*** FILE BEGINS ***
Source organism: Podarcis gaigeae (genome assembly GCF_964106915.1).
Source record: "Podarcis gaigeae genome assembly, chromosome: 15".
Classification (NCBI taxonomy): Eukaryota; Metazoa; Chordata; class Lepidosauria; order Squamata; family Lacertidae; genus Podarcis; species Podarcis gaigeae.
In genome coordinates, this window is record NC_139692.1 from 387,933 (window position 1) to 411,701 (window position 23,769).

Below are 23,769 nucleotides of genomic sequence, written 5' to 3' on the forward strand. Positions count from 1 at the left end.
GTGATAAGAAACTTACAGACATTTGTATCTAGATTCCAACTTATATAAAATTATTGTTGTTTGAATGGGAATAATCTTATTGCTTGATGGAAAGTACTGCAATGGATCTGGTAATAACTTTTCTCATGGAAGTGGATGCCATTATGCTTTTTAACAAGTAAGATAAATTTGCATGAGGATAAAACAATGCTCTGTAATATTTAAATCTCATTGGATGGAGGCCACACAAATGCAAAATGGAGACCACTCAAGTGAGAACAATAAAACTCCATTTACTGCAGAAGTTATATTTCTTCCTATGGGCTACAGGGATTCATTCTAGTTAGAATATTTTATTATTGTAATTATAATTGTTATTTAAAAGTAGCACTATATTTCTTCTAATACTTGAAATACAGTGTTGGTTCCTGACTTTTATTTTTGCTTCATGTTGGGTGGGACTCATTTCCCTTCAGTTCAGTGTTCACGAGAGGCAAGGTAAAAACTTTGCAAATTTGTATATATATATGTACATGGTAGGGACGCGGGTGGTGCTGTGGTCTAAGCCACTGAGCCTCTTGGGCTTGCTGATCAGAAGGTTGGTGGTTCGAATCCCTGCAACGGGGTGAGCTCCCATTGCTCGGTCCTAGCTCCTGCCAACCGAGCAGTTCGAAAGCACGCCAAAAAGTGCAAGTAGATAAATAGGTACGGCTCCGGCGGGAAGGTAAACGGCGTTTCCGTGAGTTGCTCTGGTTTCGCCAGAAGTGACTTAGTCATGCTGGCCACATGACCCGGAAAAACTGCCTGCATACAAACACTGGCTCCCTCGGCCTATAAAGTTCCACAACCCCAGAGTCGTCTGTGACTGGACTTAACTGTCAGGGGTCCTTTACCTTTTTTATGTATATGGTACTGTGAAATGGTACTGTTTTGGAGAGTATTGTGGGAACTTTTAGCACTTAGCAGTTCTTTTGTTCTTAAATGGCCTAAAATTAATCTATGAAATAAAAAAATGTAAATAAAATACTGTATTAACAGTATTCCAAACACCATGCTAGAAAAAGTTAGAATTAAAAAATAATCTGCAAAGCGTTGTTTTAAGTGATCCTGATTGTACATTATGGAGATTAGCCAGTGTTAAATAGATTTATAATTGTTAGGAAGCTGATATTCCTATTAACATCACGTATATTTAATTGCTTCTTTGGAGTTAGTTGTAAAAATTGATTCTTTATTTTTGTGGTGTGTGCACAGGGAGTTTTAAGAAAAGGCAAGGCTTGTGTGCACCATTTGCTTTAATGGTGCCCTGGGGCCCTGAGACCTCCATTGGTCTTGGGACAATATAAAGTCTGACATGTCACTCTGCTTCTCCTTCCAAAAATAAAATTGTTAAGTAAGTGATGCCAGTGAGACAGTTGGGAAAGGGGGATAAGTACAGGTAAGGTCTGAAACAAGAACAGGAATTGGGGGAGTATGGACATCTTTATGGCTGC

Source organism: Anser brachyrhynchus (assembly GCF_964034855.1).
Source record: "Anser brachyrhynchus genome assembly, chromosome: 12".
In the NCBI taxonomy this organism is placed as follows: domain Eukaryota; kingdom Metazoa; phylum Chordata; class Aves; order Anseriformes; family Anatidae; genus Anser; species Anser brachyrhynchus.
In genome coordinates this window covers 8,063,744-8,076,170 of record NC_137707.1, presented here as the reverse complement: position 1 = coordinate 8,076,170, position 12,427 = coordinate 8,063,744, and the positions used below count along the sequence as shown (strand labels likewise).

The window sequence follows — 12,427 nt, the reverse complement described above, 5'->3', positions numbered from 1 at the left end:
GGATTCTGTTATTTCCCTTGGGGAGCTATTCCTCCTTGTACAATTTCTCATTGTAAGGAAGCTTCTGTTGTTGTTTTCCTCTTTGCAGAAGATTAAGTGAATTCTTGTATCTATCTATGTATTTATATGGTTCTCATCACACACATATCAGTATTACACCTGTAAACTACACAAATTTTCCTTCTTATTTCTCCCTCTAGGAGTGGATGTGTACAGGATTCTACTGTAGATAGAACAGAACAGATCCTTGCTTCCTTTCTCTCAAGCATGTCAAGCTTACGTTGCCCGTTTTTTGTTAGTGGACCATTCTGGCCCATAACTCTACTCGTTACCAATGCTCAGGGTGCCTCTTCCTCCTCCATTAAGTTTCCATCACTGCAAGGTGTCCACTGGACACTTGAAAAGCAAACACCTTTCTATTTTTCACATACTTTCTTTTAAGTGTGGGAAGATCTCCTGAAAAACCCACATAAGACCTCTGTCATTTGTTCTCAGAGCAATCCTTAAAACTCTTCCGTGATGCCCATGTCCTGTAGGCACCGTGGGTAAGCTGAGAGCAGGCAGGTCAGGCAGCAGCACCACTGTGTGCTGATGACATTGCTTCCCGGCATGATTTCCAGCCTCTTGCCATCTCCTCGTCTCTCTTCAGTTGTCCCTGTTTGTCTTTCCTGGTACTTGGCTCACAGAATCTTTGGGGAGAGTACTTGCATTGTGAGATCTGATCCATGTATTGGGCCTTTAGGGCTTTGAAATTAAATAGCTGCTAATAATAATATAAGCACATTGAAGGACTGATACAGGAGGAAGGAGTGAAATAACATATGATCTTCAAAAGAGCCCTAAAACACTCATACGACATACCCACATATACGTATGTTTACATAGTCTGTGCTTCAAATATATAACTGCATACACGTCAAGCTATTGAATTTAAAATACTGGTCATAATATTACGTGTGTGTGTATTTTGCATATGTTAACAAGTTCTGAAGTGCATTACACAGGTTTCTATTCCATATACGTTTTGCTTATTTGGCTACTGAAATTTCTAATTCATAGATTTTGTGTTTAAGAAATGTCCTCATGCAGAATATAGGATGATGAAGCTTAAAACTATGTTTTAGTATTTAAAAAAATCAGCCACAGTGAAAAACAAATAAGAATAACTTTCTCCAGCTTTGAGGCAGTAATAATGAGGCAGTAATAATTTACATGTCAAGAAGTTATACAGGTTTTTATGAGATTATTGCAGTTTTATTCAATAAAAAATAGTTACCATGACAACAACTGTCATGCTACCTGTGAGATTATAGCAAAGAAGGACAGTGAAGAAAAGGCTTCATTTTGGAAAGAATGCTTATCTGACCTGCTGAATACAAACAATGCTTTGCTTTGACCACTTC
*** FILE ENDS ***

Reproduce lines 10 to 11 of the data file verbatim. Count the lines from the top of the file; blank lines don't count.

In genome coordinates this window covers 8,063,744-8,076,170 of record NC_137707.1, presented here as the reverse complement: position 1 = coordinate 8,076,170, position 12,427 = coordinate 8,063,744, and the positions used below count along the sequence as shown (strand labels likewise).

The window sequence follows — 12,427 nt, the reverse complement described above, 5'->3', positions numbered from 1 at the left end: